Alex Simpson found love close to home with Klinton Marler—then wed 1,000 miles from Dallas.
On her first visit to San Miguel de Allende, Mexico, Alex Simpson stood on a rooftop and told her mom, “‘This is where I want to get married,’ ” she recalls. “It’s just the most romantic, Old World, beautiful place I’d ever been.” And so, on March 10, 2018, she and Klinton Marler said “I do” in the city that captured her heart and, ultimately, his. The couple, who grew up a block apart and started as friends in high school, knew that they wanted to share their special weekend with guests who could really relax, be present, and have a vacation themselves. “We wanted our guests to see this city we think is the most magical place in the world,” says Alex.
Alex and Klinton’s destination wedding had an at-home feel to it, as they brought along a full roster of Dallas wedding pros, all flawlessly coordinated by planner and designer Emily Clarke. While one of the reasons Alex loves San Miguel is for its “untouched” quality, the flipside of such a remote locale is having fewer area vendors at your disposal. “We would have had to [bring in vendors] from the next closest town. [We figured] if we were asking them to drive or fly in anyway, we might as well bring the people our wedding planner suggested,” she says.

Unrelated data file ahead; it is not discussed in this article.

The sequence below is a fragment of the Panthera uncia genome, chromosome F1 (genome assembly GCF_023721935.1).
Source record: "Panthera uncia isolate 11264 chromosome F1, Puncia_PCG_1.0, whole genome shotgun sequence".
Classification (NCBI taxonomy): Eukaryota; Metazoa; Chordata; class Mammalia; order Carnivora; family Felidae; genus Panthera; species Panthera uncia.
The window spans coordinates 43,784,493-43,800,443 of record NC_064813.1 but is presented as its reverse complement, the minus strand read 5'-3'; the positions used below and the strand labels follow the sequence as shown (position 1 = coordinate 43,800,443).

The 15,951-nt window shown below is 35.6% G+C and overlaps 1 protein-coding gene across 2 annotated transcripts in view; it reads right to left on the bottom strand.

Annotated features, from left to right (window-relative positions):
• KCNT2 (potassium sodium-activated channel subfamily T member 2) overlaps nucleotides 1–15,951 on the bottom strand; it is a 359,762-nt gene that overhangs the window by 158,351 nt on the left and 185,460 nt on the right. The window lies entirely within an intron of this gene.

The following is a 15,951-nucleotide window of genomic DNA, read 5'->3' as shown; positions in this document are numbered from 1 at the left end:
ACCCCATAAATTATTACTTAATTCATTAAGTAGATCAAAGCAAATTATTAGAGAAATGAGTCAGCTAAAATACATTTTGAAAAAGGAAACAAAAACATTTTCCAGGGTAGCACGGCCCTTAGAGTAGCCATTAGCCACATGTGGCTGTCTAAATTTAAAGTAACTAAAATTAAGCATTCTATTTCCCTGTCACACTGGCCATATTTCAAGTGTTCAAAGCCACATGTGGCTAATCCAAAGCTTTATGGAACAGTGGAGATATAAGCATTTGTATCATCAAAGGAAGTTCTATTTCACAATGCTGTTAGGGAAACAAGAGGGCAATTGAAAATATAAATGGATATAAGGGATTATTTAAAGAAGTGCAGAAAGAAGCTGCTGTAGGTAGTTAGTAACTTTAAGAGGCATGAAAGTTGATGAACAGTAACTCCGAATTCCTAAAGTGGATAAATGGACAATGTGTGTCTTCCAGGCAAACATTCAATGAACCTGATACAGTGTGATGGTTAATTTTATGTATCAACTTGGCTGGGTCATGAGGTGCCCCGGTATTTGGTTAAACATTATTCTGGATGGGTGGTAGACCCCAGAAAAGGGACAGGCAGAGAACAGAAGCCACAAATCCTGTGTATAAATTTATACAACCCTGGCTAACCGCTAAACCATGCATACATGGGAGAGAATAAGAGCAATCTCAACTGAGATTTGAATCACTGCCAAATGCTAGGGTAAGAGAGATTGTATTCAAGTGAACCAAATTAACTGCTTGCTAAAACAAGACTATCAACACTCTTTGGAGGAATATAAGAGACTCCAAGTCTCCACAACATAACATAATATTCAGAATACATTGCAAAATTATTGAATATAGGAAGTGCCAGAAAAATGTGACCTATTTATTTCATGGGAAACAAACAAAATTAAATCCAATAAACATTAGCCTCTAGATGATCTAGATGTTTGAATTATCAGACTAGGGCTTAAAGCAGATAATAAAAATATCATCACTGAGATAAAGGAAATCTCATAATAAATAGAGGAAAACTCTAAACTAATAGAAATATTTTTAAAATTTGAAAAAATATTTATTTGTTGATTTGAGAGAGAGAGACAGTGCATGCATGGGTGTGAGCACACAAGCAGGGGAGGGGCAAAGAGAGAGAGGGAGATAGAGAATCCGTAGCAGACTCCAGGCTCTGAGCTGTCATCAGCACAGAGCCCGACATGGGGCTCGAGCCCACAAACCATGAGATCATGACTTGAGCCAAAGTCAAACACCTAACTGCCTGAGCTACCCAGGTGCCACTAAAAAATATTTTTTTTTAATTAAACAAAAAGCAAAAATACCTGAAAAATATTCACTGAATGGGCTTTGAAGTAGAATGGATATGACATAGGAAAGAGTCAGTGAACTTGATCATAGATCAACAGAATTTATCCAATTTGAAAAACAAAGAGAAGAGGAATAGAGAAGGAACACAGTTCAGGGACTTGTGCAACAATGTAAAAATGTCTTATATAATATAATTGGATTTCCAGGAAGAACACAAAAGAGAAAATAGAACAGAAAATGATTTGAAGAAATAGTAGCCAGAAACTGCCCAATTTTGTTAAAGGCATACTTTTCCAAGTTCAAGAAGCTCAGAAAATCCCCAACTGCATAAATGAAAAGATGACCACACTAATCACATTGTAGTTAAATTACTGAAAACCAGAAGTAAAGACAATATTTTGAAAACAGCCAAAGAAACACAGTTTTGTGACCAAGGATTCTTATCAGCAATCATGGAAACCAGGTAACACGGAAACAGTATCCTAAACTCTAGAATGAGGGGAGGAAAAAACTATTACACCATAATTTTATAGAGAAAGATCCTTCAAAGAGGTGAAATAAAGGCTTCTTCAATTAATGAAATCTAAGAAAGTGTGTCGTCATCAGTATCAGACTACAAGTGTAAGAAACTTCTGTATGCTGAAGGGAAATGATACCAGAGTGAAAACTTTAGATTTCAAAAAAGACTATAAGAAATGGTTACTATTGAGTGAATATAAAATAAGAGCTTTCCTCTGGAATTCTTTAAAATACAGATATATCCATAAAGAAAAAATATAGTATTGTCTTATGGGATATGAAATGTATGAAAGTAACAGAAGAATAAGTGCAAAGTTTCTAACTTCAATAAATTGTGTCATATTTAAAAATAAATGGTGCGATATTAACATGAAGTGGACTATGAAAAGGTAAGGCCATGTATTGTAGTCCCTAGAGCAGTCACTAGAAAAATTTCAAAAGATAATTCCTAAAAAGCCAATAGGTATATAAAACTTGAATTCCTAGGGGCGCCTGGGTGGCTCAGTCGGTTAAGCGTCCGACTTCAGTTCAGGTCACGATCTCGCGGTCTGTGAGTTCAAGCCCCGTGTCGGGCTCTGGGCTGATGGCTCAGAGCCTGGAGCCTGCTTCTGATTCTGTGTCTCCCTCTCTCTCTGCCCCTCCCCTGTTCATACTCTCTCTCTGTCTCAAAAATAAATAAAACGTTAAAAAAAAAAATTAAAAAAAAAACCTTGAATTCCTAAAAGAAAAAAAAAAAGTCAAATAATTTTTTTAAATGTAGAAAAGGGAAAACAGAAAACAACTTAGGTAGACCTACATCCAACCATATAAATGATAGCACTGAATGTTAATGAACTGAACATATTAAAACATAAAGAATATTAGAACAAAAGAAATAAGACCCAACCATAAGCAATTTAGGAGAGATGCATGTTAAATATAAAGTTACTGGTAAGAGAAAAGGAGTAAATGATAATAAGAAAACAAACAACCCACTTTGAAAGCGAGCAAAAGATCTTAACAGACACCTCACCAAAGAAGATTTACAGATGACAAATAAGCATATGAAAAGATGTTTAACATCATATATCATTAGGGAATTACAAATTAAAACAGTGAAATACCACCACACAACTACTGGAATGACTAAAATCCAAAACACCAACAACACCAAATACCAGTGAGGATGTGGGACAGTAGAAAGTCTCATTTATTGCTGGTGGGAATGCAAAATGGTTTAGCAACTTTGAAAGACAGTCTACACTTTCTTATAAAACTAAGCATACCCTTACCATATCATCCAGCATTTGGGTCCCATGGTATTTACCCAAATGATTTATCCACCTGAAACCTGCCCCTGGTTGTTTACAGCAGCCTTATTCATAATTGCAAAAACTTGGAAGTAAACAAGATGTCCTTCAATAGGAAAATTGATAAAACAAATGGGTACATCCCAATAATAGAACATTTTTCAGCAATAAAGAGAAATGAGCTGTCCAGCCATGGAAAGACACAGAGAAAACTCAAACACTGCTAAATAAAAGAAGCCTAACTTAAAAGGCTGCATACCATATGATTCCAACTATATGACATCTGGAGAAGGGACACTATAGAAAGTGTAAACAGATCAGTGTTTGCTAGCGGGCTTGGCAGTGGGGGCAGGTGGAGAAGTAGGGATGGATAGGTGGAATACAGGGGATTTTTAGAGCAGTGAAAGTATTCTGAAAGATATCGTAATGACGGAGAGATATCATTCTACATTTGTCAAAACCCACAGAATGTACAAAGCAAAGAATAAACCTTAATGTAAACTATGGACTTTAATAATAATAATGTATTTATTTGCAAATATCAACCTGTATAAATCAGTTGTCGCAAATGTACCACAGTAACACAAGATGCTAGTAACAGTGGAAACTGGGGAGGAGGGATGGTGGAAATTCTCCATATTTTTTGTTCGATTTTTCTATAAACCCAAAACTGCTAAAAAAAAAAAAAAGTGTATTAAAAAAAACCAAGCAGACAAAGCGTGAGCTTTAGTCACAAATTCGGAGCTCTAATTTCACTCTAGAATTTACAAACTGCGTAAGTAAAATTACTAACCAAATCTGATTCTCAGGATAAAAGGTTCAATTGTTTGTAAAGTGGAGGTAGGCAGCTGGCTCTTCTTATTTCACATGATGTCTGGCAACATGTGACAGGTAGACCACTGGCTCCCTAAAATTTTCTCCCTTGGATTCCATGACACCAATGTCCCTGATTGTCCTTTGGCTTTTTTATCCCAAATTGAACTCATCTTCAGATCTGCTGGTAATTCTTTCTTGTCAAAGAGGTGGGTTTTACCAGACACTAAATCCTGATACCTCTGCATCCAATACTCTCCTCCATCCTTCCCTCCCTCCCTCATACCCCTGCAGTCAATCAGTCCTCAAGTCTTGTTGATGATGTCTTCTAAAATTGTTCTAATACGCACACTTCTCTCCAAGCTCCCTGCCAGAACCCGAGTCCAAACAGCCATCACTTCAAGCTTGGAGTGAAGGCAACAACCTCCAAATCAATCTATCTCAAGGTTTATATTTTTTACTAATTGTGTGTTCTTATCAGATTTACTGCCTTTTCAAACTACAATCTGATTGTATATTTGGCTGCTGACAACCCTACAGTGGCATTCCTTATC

To that end, they used Bows + Arrows for florals, Maitee Miles for hair and makeup, photographer Sarah Kate, and the Jordan Kahn Orchestra—who all hail from Dallas. “Many of them had never been to San Miguel, so they were so excited to go somewhere new, and it really added to the specialness of the day,” says Alex. In addition to Clarke’s expert planning abilities, her intricate knowledge of San Miguel—she vacations there every year—made planning the nuptials from 1,000 miles away a piece of cake.
1. Know Your Photo “My number one choice to bring along on a destination wedding is the photographer—and videographer, if you are using one,” Clarke says. “The relationship will extend beyond the event, so you’ll want someone you can trust.”
2. Local vs. Out-of-Town Clarke says she tries to use what she can locally in terms of talent. “We’ll often partner with local talent by hiring local labor or using local florists for some of the events and lead designers on the wedding itself,” she says.
3. Added Expenses Clarke says the bride and groom should expect to pay for transportation, accommodations, and food for traveling vendors. “There should be vendor meals for everyone,” she says. “While they shouldn’t be providing a 7-Eleven sandwich, it doesn’t have to be what the guests are eating.”
Something Blue: Family heirloom ring with diamonds and sapphires.
First Dance: Ed Sheeran “Thinking out Loud”
Menu: Heirloom tomato salad with burrata and mixed greens, pea and shrimp soup, braised short ribs and roasted chicken